And what about transsexual women who are sexually assaulted?
    While I was homeless, in 2003 I had a man who attempted to rape me at a bus stop in broad daylight in Downtown, Marysville, Washington. I escaped him when a bus came. He was later captured and convicted on 7 counts of rape with victims age 7 to 57 and sentenced to 28 years. So apparently I met his eligibility requirements for a rape victim. I had to be a real woman.

    I suffered from post-traumatic stress after the rape attempt for months until he was caught and convicted. But I never went to a Rape Crisis Center. I was almost raped. He never touched me. It was like almost being hit by a car and going to an emergency room. There were no tests to be done, evidence to be collected. If the police had followed up with me I could have been put on trial by the perpetrator’s defense attorney for being a transsexual where I would lose my privacy and I would be blamed for enticing him. So I never knew if a rape crisis or relief center would have been the comfortable place for me to go. I only know that in Vancouver, B.C. I would never see someone like me as a counselor. Even if I needed someone like me.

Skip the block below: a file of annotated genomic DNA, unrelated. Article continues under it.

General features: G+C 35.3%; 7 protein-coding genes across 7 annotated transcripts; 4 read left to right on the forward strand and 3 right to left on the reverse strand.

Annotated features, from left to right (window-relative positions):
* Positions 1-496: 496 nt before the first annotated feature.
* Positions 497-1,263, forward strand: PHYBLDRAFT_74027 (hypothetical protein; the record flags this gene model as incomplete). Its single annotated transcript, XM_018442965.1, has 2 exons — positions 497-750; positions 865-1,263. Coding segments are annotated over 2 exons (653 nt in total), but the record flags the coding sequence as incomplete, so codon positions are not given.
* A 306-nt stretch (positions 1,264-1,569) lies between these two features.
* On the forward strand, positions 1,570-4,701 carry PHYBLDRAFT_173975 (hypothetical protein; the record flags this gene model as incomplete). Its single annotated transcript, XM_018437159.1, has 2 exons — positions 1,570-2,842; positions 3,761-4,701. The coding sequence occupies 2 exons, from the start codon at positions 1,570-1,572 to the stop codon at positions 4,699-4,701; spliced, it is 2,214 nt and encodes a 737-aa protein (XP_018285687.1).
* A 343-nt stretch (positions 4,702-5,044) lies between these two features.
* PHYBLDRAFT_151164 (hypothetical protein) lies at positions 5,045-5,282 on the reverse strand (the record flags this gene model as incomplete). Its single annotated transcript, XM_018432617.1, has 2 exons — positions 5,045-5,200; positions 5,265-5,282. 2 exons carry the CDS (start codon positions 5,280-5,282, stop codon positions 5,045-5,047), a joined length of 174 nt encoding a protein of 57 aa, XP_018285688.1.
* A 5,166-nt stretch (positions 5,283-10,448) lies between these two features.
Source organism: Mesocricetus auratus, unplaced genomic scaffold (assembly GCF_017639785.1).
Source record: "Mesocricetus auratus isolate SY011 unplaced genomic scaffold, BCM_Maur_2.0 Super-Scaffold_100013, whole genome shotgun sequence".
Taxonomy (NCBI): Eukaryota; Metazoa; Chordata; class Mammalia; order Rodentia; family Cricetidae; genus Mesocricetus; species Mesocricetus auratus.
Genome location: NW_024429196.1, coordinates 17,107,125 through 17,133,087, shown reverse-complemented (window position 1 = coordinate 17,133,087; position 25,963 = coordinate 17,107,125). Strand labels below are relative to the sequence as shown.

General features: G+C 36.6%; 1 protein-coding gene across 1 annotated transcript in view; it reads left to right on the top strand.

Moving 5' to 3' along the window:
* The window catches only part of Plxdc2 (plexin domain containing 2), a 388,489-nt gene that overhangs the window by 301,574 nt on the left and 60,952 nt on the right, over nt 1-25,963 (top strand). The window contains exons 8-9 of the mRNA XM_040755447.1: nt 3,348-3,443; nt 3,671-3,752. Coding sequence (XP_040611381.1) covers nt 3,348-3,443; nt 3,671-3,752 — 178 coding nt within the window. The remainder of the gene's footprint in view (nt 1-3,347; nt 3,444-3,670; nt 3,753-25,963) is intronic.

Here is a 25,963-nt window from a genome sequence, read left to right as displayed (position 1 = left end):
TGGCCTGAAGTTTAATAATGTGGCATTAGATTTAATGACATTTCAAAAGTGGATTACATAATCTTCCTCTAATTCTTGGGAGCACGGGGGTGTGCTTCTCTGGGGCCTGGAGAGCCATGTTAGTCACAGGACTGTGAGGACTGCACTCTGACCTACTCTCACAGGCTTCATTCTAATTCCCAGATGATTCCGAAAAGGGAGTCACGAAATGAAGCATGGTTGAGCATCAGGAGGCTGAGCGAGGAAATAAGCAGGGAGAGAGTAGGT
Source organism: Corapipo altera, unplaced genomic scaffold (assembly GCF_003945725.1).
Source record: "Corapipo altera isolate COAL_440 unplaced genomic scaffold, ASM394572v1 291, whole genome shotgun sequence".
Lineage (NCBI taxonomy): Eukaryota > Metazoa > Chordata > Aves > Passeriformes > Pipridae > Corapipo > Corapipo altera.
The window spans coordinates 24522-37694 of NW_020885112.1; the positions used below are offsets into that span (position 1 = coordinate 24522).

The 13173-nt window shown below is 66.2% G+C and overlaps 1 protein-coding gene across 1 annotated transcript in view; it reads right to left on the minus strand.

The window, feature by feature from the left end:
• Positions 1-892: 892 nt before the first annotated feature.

Today, I am a respected woman among women as an advocate, writer, facilitator and speaker in Seattle, Washington in a women-only, women-focused grassroots organizing group, the Women’s Housing Equality and Enhancement League (WHEEL) which is comprised of homeless and formerly homeless women in our seeking empowerment, dignity, safe shelter and housing for all homeless people. I also work with the Antioch University (Seattle) Women’s Education Project and Real Change News and other partners in the homeless community.

    Homelessness does not discriminate on the basis of gender identity and neither do we!

    I didn’t have to have a certificate or a chromosome test to prove to the Women of WHEEL that I am a real woman. I have been able to prove to them that I am a highly trained, skilled and experienced woman that they can trust.

    Damned progressive women, they are!

  3. Hello! I work in a Rape Crisis centre and am deeply unimpressed with the organisation’s cissexism, and am trying to change it. It breaks my heart that such an otherwise awesome movement is so oppressive. So far I’ve found quite a mix of views, though, some women quietly for trans inclusion, some women naively assuming that services are accessible, some rabid transphobes and most people just really not wanting to have that conversation. So I would be really interested to know how you found out who lobbied for this, and who they are, if you would be happy to share that information with me privately. Could you drop me an email at ephemeradical at gmail if so? Thanks – it would really help me know who I have to watch out for, and target my arguments at. Keep up the excellent work!